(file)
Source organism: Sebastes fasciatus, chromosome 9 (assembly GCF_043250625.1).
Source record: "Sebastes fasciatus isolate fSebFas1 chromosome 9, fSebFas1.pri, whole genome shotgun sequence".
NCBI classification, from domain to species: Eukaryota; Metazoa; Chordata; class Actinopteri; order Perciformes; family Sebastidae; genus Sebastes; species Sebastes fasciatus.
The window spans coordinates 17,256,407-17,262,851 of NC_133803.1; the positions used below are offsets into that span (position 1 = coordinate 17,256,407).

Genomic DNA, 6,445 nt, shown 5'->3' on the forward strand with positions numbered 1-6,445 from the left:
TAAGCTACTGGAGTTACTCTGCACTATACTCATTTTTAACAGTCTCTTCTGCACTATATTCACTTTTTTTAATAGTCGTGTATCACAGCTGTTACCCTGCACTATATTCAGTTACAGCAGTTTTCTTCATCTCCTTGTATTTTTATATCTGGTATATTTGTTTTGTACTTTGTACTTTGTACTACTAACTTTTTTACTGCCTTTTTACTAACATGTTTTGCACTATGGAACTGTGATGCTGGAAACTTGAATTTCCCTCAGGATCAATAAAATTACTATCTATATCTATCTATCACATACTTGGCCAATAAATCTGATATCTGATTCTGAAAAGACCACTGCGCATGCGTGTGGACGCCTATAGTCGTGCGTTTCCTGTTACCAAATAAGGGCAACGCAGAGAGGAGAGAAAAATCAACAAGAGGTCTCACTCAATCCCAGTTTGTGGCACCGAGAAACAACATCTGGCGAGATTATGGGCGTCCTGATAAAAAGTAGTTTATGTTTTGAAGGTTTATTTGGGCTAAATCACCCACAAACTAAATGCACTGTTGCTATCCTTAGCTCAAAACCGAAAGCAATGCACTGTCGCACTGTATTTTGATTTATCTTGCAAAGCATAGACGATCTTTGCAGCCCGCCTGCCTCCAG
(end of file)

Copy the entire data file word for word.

Source organism: Sebastes fasciatus, chromosome 9 (assembly GCF_043250625.1).
Source record: "Sebastes fasciatus isolate fSebFas1 chromosome 9, fSebFas1.pri, whole genome shotgun sequence".
NCBI classification, from domain to species: Eukaryota; Metazoa; Chordata; class Actinopteri; order Perciformes; family Sebastidae; genus Sebastes; species Sebastes fasciatus.
The window spans coordinates 17,256,407-17,262,851 of NC_133803.1; the positions used below are offsets into that span (position 1 = coordinate 17,256,407).

Genomic DNA, 6,445 nt, shown 5'->3' on the forward strand with positions numbered 1-6,445 from the left:
TAAGCTACTGGAGTTACTCTGCACTATACTCATTTTTAACAGTCTCTTCTGCACTATATTCACTTTTTTTAATAGTCGTGTATCACAGCTGTTACCCTGCACTATATTCAGTTACAGCAGTTTTCTTCATCTCCTTGTATTTTTATATCTGGTATATTTGTTTTGTACTTTGTACTTTGTACTACTAACTTTTTTACTGCCTTTTTACTAACATGTTTTGCACTATGGAACTGTGATGCTGGAAACTTGAATTTCCCTCAGGATCAATAAAATTACTATCTATATCTATCTATCACATACTTGGCCAATAAATCTGATATCTGATTCTGAAAAGACCACTGCGCATGCGTGTGGACGCCTATAGTCGTGCGTTTCCTGTTACCAAATAAGGGCAACGCAGAGAGGAGAGAAAAATCAACAAGAGGTCTCACTCAATCCCAGTTTGTGGCACCGAGAAACAACATCTGGCGAGATTATGGGCGTCCTGATAAAAAGTAGTTTATGTTTTGAAGGTTTATTTGGGCTAAATCACCCACAAACTAAATGCACTGTTGCTATCCTTAGCTCAAAACCGAAAGCAATGCACTGTCGCACTGTATTTTGATTTATCTTGCAAAGCATAGACGATCTTTGCAGCCCGCCTGCCTCCAG